The fact is that the great majority of HR professionals are ill-equipped to handle the responsibilities of what the role of HR has really become. Here’s an example of a job description that sums up perfectly the evolution of what is expected of an HR leader moving forward: http://budurl.com/agvphr. It’s pretty easy to see that a solid understanding of finance and strategic management are essential. Unfortunately, for the vast majority of companies today HR has become akin to a pizza delivery driver who just drops off the pizza but doesn’t stand behind the product he’s delivering.

The way I see it this leaves companies with two options to solving this HR problem

1)      Partner with consultants


2)      Hire an all-star who can deliver what you need. 

The recent trend of the most talented workers becoming Free Agents (http://bit.ly/9tcfBP) is here to stay. This gives companies a wonderful opportunity to leverage the exact skills necessary at inflexion points for their company without making them commit to the individual or organization for the long term. The recent acquisition of Hewitt by AON for $4.9 billion is evidence that the HR consulting/outsourcing industry is growing at a rapid pace. Many of the Fortune 500 already have leveraged this trend and outsource a portion of their HR, as well as work with consultants on strategic HR matters. Among the many benefits of working with a consultant or outsourcing your HR are as follows: 

A.    Specialist: You are getting an expert with a wealth of experience, who can provide you with unique, innovative, and timely solutions. Often times these consultants can be hired for one-off services within a particular field of expertise wherein they can share best practices.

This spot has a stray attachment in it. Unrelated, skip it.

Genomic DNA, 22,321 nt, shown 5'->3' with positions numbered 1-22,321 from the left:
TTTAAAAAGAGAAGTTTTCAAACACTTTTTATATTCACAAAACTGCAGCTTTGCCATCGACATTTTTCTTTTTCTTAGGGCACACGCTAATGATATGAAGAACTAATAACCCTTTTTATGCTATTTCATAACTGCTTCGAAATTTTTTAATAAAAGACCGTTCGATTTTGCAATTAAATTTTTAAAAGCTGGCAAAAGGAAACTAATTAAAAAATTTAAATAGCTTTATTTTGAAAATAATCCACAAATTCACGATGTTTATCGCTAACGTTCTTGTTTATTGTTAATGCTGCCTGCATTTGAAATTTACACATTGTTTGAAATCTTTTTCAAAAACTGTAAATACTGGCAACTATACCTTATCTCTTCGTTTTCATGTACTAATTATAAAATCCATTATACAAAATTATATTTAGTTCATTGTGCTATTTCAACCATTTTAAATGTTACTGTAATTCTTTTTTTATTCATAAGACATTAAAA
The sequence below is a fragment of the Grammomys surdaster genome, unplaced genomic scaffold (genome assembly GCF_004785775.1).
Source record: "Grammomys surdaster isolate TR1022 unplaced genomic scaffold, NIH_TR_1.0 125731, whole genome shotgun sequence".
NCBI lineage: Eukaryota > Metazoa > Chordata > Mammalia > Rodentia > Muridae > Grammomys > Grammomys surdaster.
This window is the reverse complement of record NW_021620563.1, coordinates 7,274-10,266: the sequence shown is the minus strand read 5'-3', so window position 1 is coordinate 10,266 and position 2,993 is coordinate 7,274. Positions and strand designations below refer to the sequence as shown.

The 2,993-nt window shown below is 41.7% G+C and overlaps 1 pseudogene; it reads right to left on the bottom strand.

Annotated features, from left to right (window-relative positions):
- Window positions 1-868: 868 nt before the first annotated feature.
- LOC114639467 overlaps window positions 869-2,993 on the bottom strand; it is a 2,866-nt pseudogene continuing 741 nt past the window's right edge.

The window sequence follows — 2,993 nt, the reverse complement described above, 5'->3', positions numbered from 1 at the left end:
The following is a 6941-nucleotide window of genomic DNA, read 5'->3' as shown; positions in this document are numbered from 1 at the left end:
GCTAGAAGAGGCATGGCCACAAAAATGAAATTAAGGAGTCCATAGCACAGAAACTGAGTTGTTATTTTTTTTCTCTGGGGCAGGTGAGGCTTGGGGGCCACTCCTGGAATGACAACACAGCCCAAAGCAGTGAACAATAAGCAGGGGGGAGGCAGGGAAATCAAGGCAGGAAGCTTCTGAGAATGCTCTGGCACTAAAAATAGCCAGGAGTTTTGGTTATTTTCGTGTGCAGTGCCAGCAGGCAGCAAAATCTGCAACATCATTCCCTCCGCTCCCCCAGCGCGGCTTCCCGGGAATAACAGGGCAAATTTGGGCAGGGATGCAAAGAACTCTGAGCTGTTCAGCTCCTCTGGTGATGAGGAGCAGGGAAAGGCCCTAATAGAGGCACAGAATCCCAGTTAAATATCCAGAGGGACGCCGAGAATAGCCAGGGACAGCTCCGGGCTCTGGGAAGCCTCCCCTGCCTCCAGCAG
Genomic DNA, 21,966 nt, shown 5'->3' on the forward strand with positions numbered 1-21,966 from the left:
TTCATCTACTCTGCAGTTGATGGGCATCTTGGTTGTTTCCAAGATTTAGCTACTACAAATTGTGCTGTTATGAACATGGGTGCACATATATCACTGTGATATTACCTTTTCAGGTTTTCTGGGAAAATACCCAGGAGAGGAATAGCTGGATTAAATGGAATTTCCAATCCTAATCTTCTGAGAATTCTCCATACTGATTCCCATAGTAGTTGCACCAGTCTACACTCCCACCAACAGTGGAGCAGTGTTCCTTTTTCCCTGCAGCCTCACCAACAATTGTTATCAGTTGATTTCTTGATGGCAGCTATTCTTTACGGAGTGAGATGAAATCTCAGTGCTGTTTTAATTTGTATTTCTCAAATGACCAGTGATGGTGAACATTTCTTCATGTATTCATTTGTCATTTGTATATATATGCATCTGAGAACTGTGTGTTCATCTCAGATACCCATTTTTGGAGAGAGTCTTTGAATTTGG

B.    Pricing: As opposed to having the sunk cost of HR on your books you can make it a variable expense for your business. Additionally, you don’t have to offer benefits to consultants, which is another area of tremendous cost savings to your business.

C.    Focus on Core Deliverable:  Whereas HR is most likely not a core deliverable for your business, it is for those consultants whom you elect to work with. By partnering with consultants or outsourcing your HR function entirely, your time is freed up to focus on the big picture items and strategy that drives your business growth.  

In addition to the opportunity to partner with consultants or outsource your HR, many companies have gone the route of hiring the true all-stars in the HR field. While I earlier highlighted several of the issues with the generic/traditional HR individual, the fact remains there are some amazingly talented people in this field. The companies whom can identify and attract these people to their organization need to hire them as soon as possible (*Here’s a hint for how to identify them, search the blogosphere!). These select individuals are highly coveted and deserve compensation and responsibilities commensurate with what they can bring to your organization. 

So does HR belong at the table? Yes. It’s up to you and your organization to make sure that your “guest” deserves to be there. Otherwise, it could be

“Knock Knock”

“Who’s there”

“Your competition”

“Your competition who?”

“Your competition just passed you bye”